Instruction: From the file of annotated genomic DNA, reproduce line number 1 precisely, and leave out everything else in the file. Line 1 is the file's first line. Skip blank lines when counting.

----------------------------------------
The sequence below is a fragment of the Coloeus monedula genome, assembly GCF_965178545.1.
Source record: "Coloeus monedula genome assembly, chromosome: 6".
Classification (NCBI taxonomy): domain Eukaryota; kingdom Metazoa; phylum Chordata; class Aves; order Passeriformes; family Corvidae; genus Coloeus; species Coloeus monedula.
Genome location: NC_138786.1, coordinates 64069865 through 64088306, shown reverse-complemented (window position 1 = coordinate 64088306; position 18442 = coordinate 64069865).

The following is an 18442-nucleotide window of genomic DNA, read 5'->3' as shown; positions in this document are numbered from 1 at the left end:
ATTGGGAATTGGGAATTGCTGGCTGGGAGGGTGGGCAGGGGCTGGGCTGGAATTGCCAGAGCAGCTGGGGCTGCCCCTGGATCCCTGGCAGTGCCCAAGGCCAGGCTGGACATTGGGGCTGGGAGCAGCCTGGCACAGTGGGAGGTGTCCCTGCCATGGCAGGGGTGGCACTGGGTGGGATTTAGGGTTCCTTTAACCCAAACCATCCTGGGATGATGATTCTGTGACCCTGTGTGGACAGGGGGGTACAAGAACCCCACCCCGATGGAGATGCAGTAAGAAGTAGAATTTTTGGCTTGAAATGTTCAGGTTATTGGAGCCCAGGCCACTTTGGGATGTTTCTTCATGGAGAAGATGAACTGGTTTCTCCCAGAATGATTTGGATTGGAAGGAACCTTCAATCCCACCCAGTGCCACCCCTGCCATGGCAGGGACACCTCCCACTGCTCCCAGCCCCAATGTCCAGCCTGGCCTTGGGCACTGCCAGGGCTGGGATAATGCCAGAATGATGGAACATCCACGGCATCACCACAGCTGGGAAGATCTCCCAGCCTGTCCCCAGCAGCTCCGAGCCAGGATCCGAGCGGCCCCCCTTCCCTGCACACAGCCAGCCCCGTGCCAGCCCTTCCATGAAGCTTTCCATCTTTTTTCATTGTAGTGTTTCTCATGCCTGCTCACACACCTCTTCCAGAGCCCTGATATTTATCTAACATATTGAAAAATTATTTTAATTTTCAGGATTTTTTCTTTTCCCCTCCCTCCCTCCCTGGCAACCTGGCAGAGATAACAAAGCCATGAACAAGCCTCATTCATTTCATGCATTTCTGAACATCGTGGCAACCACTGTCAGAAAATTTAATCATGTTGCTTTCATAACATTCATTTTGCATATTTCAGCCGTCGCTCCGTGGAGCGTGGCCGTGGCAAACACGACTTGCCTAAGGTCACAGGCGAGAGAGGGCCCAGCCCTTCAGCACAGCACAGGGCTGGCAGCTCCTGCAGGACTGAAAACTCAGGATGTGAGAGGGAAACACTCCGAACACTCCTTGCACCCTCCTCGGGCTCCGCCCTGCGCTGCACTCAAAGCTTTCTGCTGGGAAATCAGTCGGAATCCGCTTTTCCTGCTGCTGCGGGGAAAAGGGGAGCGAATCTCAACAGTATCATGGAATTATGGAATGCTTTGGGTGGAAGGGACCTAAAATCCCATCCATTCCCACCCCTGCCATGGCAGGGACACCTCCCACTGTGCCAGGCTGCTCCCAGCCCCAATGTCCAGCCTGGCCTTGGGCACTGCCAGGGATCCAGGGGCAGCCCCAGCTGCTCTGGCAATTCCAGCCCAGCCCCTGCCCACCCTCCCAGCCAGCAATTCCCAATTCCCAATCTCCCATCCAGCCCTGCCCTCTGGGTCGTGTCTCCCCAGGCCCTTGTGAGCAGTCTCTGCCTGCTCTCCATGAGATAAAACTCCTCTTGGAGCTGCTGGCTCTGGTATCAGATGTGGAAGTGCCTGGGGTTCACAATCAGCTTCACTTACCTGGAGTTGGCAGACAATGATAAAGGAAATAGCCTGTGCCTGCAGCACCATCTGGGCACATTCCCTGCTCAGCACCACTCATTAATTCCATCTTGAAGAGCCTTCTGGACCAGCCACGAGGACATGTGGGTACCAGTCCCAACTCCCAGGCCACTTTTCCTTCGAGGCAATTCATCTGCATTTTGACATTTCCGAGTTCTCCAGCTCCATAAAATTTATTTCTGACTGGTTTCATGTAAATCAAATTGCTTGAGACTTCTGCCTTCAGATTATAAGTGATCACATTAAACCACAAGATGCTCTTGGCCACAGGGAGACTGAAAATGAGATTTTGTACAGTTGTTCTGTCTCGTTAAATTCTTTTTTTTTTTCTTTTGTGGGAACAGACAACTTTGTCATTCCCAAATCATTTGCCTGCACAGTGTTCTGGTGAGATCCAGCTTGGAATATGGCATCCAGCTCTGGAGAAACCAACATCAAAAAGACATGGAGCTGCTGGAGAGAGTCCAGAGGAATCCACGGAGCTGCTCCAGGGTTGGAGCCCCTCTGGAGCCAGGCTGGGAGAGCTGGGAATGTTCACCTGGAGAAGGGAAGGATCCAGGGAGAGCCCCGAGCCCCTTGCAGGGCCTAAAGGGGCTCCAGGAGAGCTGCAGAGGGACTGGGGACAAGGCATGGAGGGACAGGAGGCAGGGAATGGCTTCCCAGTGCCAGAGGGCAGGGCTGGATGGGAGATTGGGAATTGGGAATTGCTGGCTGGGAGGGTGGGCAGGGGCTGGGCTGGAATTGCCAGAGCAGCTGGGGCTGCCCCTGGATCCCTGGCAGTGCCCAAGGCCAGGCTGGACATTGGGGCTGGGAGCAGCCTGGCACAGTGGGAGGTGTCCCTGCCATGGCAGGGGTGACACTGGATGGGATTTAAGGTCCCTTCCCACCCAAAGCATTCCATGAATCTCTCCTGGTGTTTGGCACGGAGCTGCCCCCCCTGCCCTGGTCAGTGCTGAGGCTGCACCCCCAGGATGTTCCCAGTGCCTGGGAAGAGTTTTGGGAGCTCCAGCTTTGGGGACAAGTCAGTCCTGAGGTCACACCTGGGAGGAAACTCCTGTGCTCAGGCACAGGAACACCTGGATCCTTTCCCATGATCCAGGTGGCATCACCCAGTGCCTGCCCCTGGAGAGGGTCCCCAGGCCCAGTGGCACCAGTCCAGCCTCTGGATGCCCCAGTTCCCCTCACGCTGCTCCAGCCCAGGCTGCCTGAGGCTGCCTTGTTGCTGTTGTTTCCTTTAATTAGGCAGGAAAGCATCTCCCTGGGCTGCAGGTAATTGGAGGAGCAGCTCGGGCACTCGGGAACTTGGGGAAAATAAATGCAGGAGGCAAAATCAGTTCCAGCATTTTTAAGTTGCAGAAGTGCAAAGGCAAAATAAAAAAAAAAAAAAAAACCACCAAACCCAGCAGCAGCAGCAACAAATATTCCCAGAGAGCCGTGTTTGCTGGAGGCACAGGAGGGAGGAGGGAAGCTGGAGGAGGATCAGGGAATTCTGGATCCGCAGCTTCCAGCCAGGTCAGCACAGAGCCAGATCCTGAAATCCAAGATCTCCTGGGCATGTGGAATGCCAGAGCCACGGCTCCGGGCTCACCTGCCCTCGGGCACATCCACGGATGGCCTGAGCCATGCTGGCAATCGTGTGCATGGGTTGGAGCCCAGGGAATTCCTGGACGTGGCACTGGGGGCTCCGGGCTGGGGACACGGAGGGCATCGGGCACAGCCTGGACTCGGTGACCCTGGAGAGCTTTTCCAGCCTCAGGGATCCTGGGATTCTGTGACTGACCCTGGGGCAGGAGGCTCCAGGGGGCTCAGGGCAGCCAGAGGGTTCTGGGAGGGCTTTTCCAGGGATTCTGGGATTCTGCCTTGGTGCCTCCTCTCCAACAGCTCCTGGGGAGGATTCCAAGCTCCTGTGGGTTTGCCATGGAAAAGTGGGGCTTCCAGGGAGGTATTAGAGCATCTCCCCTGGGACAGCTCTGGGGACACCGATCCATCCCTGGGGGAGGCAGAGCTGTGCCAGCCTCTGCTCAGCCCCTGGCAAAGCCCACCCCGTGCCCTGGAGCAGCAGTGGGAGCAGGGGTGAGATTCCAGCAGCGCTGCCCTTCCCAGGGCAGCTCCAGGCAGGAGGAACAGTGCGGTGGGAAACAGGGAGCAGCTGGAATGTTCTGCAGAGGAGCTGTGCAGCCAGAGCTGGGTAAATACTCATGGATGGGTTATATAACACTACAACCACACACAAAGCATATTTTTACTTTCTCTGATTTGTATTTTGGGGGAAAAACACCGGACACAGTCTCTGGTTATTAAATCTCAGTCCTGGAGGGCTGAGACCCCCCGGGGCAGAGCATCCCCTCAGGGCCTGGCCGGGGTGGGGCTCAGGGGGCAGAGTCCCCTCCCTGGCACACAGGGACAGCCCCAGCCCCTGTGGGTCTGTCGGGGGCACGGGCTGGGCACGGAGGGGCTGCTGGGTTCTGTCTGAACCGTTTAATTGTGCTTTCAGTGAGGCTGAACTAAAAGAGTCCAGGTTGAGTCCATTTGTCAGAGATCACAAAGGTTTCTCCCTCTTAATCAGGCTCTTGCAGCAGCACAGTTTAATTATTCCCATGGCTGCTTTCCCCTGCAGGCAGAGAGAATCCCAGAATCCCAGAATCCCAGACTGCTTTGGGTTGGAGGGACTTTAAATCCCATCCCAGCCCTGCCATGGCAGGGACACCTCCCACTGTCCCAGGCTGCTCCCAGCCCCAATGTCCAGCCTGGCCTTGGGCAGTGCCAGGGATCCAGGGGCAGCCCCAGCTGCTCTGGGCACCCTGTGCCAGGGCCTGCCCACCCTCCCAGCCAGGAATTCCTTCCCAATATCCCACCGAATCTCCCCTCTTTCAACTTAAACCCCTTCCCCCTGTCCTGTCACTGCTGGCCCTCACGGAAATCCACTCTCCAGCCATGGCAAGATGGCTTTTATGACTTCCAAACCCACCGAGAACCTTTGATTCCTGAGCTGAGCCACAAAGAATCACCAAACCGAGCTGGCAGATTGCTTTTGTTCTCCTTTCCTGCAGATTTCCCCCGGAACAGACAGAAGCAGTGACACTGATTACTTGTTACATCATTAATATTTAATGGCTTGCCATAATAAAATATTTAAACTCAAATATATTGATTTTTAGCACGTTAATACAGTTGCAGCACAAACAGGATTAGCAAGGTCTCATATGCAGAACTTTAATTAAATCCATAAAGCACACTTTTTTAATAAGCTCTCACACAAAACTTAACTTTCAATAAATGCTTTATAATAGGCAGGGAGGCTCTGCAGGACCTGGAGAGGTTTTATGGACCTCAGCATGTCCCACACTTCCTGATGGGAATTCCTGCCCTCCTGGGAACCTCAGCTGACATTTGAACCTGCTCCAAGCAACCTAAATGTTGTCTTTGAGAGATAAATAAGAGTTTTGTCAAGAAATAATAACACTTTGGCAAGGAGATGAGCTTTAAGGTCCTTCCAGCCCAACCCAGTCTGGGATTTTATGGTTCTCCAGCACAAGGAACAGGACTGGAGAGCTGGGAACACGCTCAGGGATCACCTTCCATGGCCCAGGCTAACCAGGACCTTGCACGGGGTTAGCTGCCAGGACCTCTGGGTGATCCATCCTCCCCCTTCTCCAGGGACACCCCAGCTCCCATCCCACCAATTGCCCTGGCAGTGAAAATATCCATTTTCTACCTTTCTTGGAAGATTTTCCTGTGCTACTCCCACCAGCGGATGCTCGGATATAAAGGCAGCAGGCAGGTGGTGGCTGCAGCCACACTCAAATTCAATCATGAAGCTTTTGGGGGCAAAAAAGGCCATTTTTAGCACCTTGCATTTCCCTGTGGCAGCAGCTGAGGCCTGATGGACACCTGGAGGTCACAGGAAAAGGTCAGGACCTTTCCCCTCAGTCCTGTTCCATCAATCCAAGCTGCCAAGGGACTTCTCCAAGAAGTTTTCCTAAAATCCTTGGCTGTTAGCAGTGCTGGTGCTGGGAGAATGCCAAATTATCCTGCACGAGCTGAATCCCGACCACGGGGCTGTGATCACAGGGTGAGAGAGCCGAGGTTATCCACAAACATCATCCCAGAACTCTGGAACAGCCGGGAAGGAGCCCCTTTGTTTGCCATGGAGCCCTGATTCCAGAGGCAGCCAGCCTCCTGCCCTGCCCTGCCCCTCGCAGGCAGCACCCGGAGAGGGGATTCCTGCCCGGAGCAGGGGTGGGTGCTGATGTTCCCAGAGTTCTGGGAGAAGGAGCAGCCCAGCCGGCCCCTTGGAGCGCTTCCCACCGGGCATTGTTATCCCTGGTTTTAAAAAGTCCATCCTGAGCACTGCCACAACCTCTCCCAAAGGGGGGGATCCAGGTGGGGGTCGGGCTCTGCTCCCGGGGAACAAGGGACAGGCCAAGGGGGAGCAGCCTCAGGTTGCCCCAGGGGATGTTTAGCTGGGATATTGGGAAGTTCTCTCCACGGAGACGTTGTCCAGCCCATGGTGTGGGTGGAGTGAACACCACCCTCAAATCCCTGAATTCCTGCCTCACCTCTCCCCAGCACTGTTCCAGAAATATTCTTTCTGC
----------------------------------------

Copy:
The sequence below is a fragment of the Coloeus monedula genome, assembly GCF_965178545.1.